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by Patrick Apel-Muller

Mr Hyde in Brussels

Translated Wednesday 24 June 2009, by Laure Tallot

Nicolas Sarkozy took us for a ride in front of the International Labour Organization: the pretence of a European stimulus programme to overcome the crisis is over!

« Either we’ll have justice or we’ll have violence ». Alternating between flights of oratory and bombastic declarations, Nicolas Sarkozy took us for a ride in front of the International Labour Organization. Actually the day of reckoning wasn’t far away: today we know that the minimum wage will get no little boost, once more the government wants to increase the age of statutory retirement, it is working on a reform of the Postal service which will result in privatisation, and the Members of the presidential majority recommend turning the SNCF freight transport into a subsidiary. The French Health Service has been weakened by the Bachelot reform, higher education and research by the Pecresse reform. But that isn’t enough: town and local administrations are the next target of the wreckers.

“I’m choosing my words carefully…” the President pretended in Geneva… However injustice is already present. Nicolas Sarkozy, disowning those who believe that “this crisis is only a parenthesis” – and they are many in his majority – intends to use it to wreak havoc in the situation of most people by tampering with their statutory entitlements as well as damaging those of the regional public servants and even turning the workers of the private sector into goods that bosses would be allowed to exchange by mutual agreement.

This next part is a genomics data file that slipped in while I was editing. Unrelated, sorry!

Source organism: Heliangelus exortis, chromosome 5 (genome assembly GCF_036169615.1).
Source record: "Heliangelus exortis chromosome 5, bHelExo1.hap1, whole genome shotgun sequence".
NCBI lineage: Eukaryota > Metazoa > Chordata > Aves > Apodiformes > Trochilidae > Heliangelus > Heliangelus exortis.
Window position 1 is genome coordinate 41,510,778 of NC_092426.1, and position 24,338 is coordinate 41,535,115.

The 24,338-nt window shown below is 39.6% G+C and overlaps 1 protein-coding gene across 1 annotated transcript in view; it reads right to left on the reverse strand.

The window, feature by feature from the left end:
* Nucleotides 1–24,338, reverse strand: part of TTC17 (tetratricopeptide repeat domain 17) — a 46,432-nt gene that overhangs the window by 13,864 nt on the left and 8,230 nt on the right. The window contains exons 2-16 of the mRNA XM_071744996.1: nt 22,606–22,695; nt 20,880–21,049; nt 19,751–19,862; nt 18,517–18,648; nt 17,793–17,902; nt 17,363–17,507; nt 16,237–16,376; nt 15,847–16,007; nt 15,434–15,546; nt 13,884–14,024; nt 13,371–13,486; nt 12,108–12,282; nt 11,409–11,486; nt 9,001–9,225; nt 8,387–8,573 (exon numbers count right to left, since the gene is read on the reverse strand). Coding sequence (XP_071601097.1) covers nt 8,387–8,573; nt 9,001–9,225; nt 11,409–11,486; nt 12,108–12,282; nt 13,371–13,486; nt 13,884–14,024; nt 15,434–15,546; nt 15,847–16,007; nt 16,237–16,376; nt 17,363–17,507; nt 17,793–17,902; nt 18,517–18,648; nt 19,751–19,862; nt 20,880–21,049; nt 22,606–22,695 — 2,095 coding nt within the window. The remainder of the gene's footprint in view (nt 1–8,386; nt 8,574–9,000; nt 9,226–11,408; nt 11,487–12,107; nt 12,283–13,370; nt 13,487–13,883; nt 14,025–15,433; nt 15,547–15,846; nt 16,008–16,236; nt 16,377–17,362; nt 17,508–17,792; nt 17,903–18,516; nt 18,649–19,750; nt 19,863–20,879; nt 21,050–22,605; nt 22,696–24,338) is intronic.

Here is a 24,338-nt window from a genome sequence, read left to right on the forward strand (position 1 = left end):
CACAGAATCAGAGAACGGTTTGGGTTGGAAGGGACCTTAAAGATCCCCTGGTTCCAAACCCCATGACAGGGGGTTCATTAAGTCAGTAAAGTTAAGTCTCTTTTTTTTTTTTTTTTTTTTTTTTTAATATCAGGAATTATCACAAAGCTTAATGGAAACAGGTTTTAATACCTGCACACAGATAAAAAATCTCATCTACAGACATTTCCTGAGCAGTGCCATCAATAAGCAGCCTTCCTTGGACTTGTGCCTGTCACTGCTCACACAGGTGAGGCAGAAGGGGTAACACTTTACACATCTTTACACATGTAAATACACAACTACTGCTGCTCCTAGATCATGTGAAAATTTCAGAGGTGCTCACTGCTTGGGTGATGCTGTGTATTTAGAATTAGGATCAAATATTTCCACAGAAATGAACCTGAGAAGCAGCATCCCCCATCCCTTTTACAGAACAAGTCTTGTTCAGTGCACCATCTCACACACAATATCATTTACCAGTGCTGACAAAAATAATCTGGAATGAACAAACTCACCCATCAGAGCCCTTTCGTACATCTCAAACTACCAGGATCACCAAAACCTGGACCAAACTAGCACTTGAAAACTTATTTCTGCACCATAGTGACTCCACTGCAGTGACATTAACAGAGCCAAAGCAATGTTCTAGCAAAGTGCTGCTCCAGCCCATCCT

Rounds of redundancies follow one another in quick succession. Corporations take advantage of the crisis to carry out shareholder value-enhancing layoffs. Willingness is to no avail, as the workers of Sodomeca at Noyelles-lès-Seclin know only to well. They were praised as “the top students” of the Michelin Corporation and, in 2008, they achieved the best results of the world’s largest tyre manufacturer - which made huge profits. Nevertheless the management decided to cut 1093 jobs and to send 1800 workers into early retirement. But one should also add 157 layoffs in the Teleperformance call centres, 104 in Aubade, 700 in Marionnaud, 130 in UNM, 550 in TDF, 233 in the Pamco foundry, 366 in New Fabris, 50 in IMS and Precom, 94 in Forège… Jobs have been literally slaughtered these past few days. Moreover economic forecasters declare that this is only the beginning. The government stays put and even takes pains not to slow down the rush for dividends.

In Geneva Nicolas Sarkozy was playing Dr Jekyll; at the European Council in Brussels today he plays the part of Mr Hyde. He will give back the controls of the European Union to Manuel Barroso, who will set the mad train of privatisations rolling again and enforce the Lisbon Treaty, although the latter has been null and void since the Irish referendum. The pretence of a European stimulus programme to overcome the crisis is over! We are already told that the government’s priority is to reduce deficits and to improve public finances, which means cutbacks in services that are essential to the majority of the population. Now that the indignation caused by the crisis has worn out a little, the financial markets’ self-interest is again the compass of the European high priests. And, just as in Stevenson’s short story, the dark side of the Elysée guest has prevailed; it reveals the truth about the message and the messenger.

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